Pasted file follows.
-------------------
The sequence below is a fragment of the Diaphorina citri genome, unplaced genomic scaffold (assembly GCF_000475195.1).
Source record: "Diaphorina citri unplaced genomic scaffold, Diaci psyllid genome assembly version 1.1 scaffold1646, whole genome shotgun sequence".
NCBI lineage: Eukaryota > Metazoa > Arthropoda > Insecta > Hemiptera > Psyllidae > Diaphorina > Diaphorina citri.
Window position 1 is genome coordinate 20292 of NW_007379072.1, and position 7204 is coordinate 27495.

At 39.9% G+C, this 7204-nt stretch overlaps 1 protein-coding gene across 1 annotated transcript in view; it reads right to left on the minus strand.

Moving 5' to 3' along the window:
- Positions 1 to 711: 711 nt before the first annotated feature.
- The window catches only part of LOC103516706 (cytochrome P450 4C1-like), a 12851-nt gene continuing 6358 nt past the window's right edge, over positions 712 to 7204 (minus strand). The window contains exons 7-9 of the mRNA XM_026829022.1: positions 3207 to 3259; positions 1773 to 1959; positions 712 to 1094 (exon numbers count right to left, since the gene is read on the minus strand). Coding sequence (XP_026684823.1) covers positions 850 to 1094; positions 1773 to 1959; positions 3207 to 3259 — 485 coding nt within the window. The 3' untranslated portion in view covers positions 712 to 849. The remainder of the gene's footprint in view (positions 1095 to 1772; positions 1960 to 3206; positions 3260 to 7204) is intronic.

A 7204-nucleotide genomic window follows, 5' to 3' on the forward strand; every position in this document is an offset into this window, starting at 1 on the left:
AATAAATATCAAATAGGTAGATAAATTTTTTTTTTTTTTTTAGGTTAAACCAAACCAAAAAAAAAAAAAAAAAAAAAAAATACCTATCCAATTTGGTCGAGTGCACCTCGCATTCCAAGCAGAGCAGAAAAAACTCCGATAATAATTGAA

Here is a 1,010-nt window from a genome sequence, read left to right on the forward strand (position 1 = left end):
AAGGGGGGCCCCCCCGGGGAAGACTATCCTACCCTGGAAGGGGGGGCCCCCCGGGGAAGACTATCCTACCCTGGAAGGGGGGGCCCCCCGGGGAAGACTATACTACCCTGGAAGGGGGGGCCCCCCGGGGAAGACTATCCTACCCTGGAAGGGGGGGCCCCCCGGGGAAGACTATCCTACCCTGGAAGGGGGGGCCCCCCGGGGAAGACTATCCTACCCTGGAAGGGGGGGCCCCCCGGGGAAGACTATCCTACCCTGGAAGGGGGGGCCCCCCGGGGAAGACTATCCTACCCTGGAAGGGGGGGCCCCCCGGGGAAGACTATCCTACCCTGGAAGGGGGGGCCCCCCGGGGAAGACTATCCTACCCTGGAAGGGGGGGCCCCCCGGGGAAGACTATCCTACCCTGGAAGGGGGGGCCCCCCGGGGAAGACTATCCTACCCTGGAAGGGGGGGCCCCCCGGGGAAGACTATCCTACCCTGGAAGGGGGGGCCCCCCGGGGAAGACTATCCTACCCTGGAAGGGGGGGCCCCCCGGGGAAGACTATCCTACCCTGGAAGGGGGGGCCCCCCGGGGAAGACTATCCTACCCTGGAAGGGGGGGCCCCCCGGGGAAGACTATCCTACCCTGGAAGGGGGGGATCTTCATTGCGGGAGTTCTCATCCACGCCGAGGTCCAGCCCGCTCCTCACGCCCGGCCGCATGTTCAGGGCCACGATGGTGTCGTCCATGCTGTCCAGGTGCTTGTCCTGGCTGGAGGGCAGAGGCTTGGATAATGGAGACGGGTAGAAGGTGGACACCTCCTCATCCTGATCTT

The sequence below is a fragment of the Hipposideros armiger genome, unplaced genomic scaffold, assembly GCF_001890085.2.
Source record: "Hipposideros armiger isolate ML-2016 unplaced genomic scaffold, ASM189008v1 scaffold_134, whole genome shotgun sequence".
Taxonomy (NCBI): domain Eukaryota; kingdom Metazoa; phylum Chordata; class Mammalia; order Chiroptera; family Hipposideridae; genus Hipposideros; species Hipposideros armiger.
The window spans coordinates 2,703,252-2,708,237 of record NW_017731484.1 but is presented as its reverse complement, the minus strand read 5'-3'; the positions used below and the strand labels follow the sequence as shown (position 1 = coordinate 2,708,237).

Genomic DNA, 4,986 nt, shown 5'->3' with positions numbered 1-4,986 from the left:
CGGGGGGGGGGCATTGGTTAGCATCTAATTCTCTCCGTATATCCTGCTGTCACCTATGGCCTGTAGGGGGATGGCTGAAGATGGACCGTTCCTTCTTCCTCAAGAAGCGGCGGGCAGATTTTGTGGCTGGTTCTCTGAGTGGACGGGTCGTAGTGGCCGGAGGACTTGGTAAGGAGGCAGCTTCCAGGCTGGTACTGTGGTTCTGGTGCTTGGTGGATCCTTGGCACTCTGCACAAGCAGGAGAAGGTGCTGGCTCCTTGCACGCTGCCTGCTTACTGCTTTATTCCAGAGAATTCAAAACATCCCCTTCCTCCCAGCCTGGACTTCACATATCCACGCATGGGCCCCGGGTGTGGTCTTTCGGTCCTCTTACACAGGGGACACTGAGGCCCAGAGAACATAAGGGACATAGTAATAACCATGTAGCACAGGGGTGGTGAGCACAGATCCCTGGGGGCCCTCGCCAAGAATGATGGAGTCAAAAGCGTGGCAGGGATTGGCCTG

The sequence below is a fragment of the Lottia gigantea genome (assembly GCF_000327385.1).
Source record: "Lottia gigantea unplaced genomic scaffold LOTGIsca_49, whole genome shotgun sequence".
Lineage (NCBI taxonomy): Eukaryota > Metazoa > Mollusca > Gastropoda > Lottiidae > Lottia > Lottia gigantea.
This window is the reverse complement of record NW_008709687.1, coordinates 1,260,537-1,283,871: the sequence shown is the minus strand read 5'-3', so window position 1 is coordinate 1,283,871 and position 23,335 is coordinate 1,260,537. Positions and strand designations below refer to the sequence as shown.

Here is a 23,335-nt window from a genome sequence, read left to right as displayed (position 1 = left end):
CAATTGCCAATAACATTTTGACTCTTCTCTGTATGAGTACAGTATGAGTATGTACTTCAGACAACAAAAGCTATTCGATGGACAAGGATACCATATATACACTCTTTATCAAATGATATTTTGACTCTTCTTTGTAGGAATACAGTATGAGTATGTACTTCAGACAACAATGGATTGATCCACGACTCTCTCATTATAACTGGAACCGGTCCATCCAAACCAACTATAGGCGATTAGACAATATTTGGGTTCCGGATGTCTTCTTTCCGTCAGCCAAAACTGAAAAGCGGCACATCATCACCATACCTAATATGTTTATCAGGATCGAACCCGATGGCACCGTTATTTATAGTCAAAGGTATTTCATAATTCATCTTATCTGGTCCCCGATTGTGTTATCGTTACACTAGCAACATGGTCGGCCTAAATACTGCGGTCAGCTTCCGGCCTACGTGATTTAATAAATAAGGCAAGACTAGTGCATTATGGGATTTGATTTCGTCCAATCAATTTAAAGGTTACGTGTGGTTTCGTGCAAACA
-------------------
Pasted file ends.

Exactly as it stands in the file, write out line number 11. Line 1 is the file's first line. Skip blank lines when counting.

Here is a 1,010-nt window from a genome sequence, read left to right on the forward strand (position 1 = left end):